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Active shooter training 'always changing' for Onondaga County Sheriff's deputies

Tom Magnarelli
WRVO Public Media
Officers train for an active shooter.

Members of the Onondaga County Sheriff’s Office are training for different active shooter scenarios. Lt. Paul Brennan said the ways in which officers respond to shootings are always changing.

"This is different than the last time we did active shooter training," Brennan said.

On Tuesday, officers in road patrol used simunitions, replica handguns shooting small plastic projectiles, as they moved through a scenario in a vacant building, simulating a group of people detained by someone with a gun. Officers entered and confronted the suspect.

“The goal is to train the responding officers to stop the killing, whether it’s contain, detain or shoot,” Brennan said. 

Active shooter training in a building changed after the Columbine High School shooting in 1999, according to Brennan. As more shootings occur, like the one at a high school in Parkland, Florida earlier this year, Brennan said different techniques are developed as to how officers should respond.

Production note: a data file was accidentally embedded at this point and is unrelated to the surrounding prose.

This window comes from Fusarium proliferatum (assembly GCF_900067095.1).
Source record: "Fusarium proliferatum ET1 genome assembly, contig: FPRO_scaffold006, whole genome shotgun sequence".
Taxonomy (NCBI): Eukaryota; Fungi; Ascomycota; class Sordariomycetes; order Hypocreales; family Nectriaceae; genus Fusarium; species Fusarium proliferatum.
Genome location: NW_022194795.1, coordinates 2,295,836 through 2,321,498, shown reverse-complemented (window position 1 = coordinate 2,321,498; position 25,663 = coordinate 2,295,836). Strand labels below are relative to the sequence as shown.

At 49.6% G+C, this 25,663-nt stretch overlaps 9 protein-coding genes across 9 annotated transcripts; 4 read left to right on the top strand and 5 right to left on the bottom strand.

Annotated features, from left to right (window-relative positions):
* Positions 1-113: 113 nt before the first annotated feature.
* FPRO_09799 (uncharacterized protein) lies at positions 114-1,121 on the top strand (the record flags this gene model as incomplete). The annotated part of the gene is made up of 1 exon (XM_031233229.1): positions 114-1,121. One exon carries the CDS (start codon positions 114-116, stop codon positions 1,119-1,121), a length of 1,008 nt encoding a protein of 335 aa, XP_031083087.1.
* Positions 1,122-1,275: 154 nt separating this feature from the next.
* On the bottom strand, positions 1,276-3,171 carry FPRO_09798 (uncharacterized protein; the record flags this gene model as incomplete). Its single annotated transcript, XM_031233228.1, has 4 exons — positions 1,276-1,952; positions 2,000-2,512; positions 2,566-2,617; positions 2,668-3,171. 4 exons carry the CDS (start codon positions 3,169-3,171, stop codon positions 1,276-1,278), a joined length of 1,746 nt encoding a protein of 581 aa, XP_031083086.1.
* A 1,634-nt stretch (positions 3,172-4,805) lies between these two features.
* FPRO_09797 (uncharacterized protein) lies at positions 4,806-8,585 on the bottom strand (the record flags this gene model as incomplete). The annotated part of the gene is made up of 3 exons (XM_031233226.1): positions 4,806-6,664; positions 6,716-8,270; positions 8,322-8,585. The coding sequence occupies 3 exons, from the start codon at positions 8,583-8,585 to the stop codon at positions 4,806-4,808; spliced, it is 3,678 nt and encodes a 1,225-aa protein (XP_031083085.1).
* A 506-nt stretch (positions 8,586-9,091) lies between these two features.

“Originally, after Columbine, the thought was the first four officers go in," Brennan said. "Somewhere along the line it said, you can’t wait for four officers. If someone is dying, if a shooting is happening, the first officer that arrives there is supposed to go in and end the threat.”

The sheriff’s office holds active shooter training classes for its members inside and outside on a regular basis. Trainees get multiple runs, so they do not have the same scenario twice. 

Tom Magnarelli is a reporter covering the central New York and Syracuse area. He joined WRVO as a freelance reporter in 2012 while a student at Syracuse University and was hired full time in 2015. He has reported extensively on politics, education, arts and culture and other issues around central New York.